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TVR Griffith 2018 revealed with 5.0-litre V8

TVR has marked its return to manufacturing with the reveal of the Griffith sportscar at the Goodwood Revival over the weekend, with the British brand's formula of front-mounted engines, manual gearboxes and two-door coupe bodystyles carrying on.

While not confirmed for an Australian launch, the Griffith will have tongues wagging with promises of a zero to 60mph (97km/h) sprint in less than four seconds and a top speed in excess of 322km/h.

Motivation comes from a 5.0-litre naturally-aspirated V8 petrol engine enhanced by Cosworth, but its outputs are yet to be released. The donor unit is understood to be from Ford's Coyote range.

However, TVR is claiming a power-to-weight ratio of 298kW/tonne and an unladen weight of less than 1250kg, which would suggest the rear-wheel-drive Griffith's power figure is around 373kW.

A driver-focused set-up dominates the interior, with a digital instrument cluster and portrait-orientated multimedia system.

Nevertheless, its torque output is the great unknown, but the vehicle's six-speed Tremec manual gearbox is capable of handling 949Nm and up to 7500rpm, so a heady figure is likely.

Designed by Gordon Murray, the two-seat Griffith is the first new model from TVR since it released the Typhon and Sagaris in the middle of the last decade.

Aerodynamic engineering shaped the vehicle's exterior, but TVR elements like the headlight clusters are evident. LED lighting is used for both the front and rear ends.

Large air intakes, a front splitter, double side-exit exhaust, integrated rear diffuser and a double-bubble roof add to the model's purposeful external look.

Enhancing the Griffith's impressive on-road presence are its 19-inch alloy wheels wrapped in 235/35 tyres (front) and 20-inch rims shod with 275/30 rubber (rear).

Tucked behind them is a strong braking package, with six-piston callipers and 370mm ventilated discs up front, while the rear axle features four-pot stoppers and 350mm ventilated rotors.

Developed by Gordon Murray Design,  the Griffith's  architecture mixes carbon-fibre, steel and aluminium components.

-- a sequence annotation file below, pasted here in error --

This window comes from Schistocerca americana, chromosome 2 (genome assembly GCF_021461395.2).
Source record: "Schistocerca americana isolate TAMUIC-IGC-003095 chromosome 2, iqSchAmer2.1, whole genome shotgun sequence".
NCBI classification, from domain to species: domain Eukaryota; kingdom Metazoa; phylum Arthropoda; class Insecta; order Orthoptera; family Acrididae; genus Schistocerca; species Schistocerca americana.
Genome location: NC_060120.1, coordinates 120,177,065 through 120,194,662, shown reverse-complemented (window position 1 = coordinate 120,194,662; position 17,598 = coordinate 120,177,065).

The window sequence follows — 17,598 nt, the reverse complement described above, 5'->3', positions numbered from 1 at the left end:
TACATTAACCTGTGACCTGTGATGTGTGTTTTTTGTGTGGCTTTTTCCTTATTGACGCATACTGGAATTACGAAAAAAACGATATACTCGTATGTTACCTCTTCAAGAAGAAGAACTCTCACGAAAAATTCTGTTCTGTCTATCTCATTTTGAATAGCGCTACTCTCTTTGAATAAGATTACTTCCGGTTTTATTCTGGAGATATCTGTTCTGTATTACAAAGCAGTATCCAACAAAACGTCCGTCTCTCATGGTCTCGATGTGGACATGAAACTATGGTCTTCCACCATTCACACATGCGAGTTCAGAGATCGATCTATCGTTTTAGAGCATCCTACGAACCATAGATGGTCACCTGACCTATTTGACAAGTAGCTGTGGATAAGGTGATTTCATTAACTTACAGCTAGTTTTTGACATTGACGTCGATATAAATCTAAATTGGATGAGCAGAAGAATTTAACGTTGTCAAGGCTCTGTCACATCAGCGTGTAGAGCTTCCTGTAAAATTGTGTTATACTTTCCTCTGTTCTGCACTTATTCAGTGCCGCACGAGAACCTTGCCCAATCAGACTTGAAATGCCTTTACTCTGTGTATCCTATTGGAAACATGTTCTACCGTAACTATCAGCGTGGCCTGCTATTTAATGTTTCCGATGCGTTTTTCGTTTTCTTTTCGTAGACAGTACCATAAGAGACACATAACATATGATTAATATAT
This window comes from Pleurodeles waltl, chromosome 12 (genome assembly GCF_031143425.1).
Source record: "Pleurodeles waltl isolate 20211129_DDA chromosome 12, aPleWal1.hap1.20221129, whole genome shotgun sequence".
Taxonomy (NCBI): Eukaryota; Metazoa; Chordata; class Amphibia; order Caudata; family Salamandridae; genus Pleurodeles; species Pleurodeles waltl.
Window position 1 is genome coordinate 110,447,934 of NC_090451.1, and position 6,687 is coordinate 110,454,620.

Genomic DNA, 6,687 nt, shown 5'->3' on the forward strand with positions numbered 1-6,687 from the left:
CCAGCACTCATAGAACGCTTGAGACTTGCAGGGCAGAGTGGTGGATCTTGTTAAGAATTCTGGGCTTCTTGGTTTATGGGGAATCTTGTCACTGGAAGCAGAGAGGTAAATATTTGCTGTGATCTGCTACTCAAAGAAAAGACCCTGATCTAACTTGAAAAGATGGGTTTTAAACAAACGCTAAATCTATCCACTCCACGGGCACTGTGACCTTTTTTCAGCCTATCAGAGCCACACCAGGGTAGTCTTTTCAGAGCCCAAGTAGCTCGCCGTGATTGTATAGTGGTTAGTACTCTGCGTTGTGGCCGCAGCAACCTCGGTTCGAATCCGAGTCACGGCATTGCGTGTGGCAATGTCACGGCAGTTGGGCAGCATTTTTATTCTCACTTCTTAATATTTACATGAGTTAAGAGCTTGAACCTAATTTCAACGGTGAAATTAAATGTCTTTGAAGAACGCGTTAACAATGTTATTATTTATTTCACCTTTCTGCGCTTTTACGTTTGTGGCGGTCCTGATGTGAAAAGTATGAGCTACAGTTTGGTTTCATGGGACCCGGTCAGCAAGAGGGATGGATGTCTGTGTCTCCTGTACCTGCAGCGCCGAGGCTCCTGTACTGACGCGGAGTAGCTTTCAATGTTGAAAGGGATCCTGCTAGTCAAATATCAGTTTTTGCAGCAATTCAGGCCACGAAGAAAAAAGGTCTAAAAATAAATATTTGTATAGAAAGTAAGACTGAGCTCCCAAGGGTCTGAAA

A double-wishbone suspension set-up with adjustable coilover dampers is employed by the front and rear axles, while power steering is handled by an electric system.

Inside, a driver-focused set-up dominates, with a digital instrument cluster and portrait-orientated multimedia system, as well as leather trim and minimal buttons and controls.

Measuring in at 4314mm long, 1850mm wide and 1239mm tall with a 2600mm wheelbase, TVR claims the Griffith is the most compact model in its sportscar class.

Developed by Gordon Murray Design, the Griffith's architecture – dubbed 'iStream' – mixes carbon-fibre, steel and aluminium components, which help to achieve the vehicle's perfect 50:50 weight distribution.

Starting production in late 2018, a run of Griffith Launch Edition specials will be limited to 500 units, with each featuring a full-leather interior, a bespoke alloy wheel design and an additional range of paint colours – including exclusive and custom hues.

Priced from £90,000 ($A147,528) in the United Kingdom, most of the Launch Edition versions are already spoken for, but a small number are still available for purchase.

Should TVR bring the Griffith to Australia? Tell us what you think in the comments below.

Justin Hilliard
Head of Editorial
Justin’s dad chose to miss his birth because he wanted to watch Peter Brock hopefully win Bathurst, so it figures Justin grew up to have a car obsession, too – and don’t worry, his dad did turn up in time after some stern words from his mum. That said, despite loving cars and writing, Justin chose to pursue career paths that didn’t lend themselves to automotive journalism, before eventually ending up working as a computer technician. But that car itch just couldn’t be scratched by his chipped Volkswagen Golf R (Mk7), so he finally decided to give into the inevitable and study a Master of Journalism at the same time. And even with the long odds, Justin was lucky enough to land a full-time job as a motoring journalist soon after graduating and the rest, as they say, is history. These days, Justin happily finds himself working at CarsGuide during the biggest period of change yet for the automotive industry, which is perhaps the most exciting part of all. In case you’re wondering, Justin begrudgingly sold the Golf R (sans chip) and still has plans to buy his dream car, an E46 BMW M3 coupe (manual, of course), but he is in desperate need of a second car space – or maybe a third.
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